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Discussion Starter · #1 ·
Have two questions seems like Buddy does not wag his tail very much except when eating ??? Then every since I got Buddy have a really hard time trying to get him in the car,we go to the park,go to the bank(he gets cookies at the bank) we go to the vets sometimes so try to make car rides enjoyable for him.Have tried treats in the car to lure him most times I wind up picking up half a dog at a time to get him in. Have disability's not suppose to lift over 10#.Half of Buddy is way over 10# he weighs about 55# or more, any ideas on how to get him to get in the car on his own???Try to walk Buddy at the park three times a week maybe a mile then every night play fetch in the yard most likely not enough exercise right.Buddy also gets to play with Patches of course Patches is little so I keep him on a Flexi Lead for Patches safety.
Thanks for any ideas.
Patches Mom
 

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Tail wagging seems, in Dobes, to be at least partly hereditary. At the moment I have three big time tail waggers but they are all closely related and all have behind them a bitch who is respectively the granddam, greatgranddam and great great grandam who was the waggiest Doberman ever. In the past I have had Dobes who wagged while eating, Dobes who wagged when I first got home from anyplace and Dobes who rarely if ever wagged. I never gave it much thought--frankly I don't think it means much.

As far as getting Buddy in the car....are you putting him in through a back door in a vehicle that he doesn't have to do much of a jump to get in? I've had puppies who were pretty much klutzes at 5 and 6 months and didn't much jump to get into or onto anything. Since I drive a pickup and the dogs ride in crates in the back (it has a canopy) eventually they all have to learn to jump in--once they are over 30 pounds they get in by me first putting their front feet on the tailgate and then hoisting their butts in. I toss a cookie into the crate after they have the front feet in place--eventually they learn to jump in after the cookie.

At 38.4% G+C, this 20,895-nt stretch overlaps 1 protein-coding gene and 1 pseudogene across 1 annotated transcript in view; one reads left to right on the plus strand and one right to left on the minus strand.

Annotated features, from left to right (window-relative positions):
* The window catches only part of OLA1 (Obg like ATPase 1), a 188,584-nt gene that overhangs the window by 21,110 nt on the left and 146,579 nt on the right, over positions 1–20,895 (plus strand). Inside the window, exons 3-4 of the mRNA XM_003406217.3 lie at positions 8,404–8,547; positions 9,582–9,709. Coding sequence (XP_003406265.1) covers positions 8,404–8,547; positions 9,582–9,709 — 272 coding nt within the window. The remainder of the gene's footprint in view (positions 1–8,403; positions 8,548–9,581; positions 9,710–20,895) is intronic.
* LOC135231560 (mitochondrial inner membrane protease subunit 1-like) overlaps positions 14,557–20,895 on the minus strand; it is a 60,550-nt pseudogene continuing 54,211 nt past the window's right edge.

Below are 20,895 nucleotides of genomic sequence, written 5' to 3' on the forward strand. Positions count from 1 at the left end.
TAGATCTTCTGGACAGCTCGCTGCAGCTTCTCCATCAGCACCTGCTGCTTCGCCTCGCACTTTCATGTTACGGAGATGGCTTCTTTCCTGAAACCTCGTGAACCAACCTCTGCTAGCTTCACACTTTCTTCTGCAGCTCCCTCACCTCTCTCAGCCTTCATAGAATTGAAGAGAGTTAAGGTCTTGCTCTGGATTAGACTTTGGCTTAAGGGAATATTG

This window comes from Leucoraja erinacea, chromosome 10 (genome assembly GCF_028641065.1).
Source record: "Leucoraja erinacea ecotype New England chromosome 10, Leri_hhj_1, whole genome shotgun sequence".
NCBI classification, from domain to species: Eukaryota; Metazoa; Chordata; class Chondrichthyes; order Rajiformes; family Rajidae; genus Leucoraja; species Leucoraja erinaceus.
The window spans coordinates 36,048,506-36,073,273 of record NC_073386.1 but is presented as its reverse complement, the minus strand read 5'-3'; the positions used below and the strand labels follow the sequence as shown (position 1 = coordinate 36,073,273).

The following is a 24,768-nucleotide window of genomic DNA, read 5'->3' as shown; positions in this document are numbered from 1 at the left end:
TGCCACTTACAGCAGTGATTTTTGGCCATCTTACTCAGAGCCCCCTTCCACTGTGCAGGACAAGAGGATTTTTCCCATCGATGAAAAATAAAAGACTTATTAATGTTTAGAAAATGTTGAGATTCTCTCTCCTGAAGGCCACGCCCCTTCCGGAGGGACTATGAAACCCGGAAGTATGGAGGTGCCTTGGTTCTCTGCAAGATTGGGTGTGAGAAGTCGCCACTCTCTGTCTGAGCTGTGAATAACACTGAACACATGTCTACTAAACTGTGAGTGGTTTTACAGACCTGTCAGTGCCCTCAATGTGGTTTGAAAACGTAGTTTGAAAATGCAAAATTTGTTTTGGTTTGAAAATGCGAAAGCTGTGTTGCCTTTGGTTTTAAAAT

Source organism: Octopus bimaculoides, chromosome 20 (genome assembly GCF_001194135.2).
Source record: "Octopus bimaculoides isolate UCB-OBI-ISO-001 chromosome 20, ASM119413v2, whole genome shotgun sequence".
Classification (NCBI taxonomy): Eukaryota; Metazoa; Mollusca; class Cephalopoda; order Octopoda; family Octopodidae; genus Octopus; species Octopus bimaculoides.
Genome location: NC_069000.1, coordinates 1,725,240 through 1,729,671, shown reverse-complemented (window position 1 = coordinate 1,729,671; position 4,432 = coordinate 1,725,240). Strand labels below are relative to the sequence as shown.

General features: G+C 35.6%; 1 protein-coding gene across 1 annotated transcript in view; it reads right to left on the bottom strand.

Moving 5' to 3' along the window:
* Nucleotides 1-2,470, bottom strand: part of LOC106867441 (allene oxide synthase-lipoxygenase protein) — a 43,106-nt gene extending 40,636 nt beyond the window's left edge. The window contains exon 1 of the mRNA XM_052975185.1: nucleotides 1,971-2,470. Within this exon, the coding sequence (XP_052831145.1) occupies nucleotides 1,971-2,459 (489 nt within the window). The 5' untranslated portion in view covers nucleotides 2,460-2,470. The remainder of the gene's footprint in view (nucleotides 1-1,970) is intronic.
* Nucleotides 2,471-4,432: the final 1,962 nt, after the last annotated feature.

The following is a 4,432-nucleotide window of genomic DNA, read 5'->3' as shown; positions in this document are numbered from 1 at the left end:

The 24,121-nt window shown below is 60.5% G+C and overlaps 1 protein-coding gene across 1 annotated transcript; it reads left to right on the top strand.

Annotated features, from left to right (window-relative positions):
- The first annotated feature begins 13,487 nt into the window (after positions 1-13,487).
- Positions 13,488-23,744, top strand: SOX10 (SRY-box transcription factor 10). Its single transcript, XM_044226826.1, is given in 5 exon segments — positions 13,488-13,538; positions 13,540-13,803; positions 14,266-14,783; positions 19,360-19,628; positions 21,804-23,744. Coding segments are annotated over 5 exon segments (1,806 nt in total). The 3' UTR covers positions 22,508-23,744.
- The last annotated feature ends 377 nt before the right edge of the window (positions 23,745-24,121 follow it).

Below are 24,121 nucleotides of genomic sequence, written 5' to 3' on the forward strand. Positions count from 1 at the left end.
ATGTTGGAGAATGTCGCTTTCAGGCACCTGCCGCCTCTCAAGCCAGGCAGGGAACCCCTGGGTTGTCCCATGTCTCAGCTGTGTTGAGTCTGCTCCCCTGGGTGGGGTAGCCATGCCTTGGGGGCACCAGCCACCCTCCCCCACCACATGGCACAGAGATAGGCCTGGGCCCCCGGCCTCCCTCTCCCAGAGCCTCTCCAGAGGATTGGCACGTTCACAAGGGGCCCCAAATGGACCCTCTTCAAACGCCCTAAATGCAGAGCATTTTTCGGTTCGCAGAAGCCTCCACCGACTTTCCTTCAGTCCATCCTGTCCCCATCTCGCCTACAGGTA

But if you are asking him to climb into the back seat of a passenger car (which is generally pretty low)I'd do it with lots of treats and if you still have problems I'd up the ante on treats and make them really special and something he only gets for getting into the car on his own. Sort of like teaching them to crate--whatever you are using to lure him in should be in the huge big reward class.
 

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Discussion Starter · #3 ·
Have a Honda have been trying the side door figuring would be easier for Buddy to step in & then get on the back seat have tried the hatch once or twice. I will try upping the treats not sure what I can up too since I make my own treats.Will come up with something he has to get in on his own power soon.Thank for all the ideas.
Patches Mom
 

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Patches Mom said:
Have a Honda have been trying the side door figuring would be easier for Buddy to step in & then get on the back seat have tried the hatch once or twice. I will try upping the treats not sure what I can up too since I make my own treats.Will come up with something he has to get in on his own power soon.Thank for all the ideas.
Patches Mom

You may want to try people food for this. Hotdog, cheese, cooked chicken or liver.
 

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Diesel only really wags his tail when he is being cheeky... we have been lucky with diesel as he seems to love the car and jumps in as soon as the boot is opened
 

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CoAl-s-Mom said:
You may want to try people food for this. Hotdog, cheese, cooked chicken or liver.
Sometimes at first it helps if you open the door on the other side of the car, so the dog doesn't have the feeling it's jumping into a small enclosed area. Obviously you need to have a leash on the dog, so it doesn't run through and leap out the other side. :)
 
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